Is the Distinction between Natural
and Moral Attributes Good?
Jonathan Edwards on Divine Attributes
by Sebastian Rehnman
Traditional or broadly
Aristotelian metaphysics grows out of the recognition that some beings
do not depend on matter for their existence. From the investigation of
being as being, it also maintains that every being of experience is composite,
imperfect, and finite and, therefore, requires an explanation in terms
of something else. Much traditional metaphysics then explains whatever
exists or can exist—why there is something rather than nothing—in terms
of a first cause. In explaining the dependence of material being as a
whole on the first cause, metaphysics argues that the first cause cannot
be composed, imperfect, and limited. At this stage, metaphysics is traditionally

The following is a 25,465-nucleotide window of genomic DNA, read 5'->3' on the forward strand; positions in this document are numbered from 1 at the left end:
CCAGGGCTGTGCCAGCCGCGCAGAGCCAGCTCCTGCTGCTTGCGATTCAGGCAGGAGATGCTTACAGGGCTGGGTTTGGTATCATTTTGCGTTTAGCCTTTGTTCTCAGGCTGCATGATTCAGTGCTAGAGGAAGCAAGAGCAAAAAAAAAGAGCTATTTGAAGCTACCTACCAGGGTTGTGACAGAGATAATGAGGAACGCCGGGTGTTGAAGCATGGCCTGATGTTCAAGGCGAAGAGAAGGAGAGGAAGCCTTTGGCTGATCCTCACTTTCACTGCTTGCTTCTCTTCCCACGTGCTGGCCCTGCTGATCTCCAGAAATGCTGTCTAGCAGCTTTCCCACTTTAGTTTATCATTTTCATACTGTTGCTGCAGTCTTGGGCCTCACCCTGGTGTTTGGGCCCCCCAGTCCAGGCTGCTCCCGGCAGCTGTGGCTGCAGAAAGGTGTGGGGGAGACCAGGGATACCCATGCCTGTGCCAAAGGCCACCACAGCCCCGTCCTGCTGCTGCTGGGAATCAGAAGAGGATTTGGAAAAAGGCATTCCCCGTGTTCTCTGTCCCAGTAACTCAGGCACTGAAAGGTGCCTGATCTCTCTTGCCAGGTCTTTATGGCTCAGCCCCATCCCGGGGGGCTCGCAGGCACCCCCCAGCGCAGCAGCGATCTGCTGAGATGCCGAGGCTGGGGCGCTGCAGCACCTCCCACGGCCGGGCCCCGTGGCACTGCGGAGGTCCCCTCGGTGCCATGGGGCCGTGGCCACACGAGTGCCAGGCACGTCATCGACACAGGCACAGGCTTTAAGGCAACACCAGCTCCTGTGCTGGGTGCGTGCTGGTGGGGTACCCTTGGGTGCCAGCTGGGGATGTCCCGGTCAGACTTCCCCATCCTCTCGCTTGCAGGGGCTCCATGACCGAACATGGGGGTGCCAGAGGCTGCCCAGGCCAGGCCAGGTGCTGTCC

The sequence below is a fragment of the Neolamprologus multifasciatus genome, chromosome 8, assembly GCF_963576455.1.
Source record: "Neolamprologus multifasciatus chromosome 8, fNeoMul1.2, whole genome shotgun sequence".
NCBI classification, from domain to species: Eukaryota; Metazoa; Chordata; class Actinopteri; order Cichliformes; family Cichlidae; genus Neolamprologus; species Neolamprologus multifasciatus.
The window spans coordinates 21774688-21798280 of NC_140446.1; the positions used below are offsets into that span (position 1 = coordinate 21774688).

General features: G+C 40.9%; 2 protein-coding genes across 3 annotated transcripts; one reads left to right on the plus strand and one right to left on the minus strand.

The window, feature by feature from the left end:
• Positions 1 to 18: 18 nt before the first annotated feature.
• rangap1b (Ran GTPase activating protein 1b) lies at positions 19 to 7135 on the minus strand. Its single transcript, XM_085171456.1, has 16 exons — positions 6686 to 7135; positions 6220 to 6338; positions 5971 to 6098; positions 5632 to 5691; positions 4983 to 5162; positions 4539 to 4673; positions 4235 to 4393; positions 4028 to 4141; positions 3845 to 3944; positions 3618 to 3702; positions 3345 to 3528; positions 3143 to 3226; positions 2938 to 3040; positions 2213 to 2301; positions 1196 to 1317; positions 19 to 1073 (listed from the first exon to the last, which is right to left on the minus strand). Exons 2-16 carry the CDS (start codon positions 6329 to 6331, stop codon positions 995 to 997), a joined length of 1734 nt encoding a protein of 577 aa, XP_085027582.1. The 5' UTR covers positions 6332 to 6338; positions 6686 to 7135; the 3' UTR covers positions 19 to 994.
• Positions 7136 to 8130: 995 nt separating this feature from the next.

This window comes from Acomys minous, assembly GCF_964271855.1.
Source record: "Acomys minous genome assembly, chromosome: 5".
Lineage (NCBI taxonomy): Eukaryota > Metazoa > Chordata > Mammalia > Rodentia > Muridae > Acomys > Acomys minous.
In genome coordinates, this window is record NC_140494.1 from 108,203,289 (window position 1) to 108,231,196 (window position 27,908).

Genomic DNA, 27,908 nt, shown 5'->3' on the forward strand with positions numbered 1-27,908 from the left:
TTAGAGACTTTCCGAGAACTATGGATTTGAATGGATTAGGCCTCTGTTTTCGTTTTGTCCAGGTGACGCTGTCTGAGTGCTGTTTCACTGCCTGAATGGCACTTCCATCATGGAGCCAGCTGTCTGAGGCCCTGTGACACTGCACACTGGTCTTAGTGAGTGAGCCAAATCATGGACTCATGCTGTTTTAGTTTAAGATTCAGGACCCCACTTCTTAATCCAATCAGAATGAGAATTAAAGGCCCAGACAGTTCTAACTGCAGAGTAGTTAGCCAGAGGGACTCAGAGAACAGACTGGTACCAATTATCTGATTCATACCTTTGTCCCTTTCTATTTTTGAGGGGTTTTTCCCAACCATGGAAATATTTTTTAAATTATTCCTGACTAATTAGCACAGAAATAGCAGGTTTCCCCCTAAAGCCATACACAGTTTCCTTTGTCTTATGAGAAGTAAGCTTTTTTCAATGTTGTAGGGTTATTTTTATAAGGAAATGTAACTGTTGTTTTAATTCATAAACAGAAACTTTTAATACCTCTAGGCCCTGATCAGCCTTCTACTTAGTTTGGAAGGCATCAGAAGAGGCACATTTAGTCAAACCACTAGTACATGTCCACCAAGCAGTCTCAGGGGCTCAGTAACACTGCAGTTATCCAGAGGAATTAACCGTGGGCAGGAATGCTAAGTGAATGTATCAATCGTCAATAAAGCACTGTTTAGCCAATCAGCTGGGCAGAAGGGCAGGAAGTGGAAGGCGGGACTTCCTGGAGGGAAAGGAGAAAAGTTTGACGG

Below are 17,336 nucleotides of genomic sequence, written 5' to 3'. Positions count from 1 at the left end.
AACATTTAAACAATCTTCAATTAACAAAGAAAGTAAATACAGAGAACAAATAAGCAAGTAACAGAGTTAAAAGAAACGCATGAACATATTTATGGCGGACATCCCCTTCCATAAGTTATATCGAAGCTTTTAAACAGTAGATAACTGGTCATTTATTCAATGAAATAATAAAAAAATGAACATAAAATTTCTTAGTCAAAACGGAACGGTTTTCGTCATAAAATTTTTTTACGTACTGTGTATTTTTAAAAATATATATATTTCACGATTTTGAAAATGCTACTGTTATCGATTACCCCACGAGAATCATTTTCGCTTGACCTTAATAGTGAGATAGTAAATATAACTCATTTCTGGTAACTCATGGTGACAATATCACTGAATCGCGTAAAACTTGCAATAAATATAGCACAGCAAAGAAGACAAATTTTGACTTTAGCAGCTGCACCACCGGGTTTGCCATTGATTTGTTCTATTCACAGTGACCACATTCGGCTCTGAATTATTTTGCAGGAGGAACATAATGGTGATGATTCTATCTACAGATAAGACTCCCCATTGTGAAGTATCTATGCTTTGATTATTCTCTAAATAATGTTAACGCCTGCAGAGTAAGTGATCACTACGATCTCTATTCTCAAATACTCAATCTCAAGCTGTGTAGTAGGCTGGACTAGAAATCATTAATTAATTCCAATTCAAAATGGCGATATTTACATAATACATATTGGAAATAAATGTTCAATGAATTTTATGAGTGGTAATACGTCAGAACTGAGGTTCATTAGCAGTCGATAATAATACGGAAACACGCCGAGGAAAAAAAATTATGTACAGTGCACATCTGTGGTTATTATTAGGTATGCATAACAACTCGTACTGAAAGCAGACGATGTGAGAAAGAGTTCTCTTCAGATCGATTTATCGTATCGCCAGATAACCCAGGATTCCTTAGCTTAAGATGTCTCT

called natural or philosophical theology, for the absolutely independent
first cause is commonly called God. But as arguments for why there is
something rather than nothing may yield something that can be called God,
what the word God means requires further lines of reasoning.
The philosophical investigation, then, of the nature and attributes of
God is the task of making explicit what is implicit in the notion of God
acquired from or supposed by arguments for the existence of God. One of
the major issues is how attributes may be predicated of God.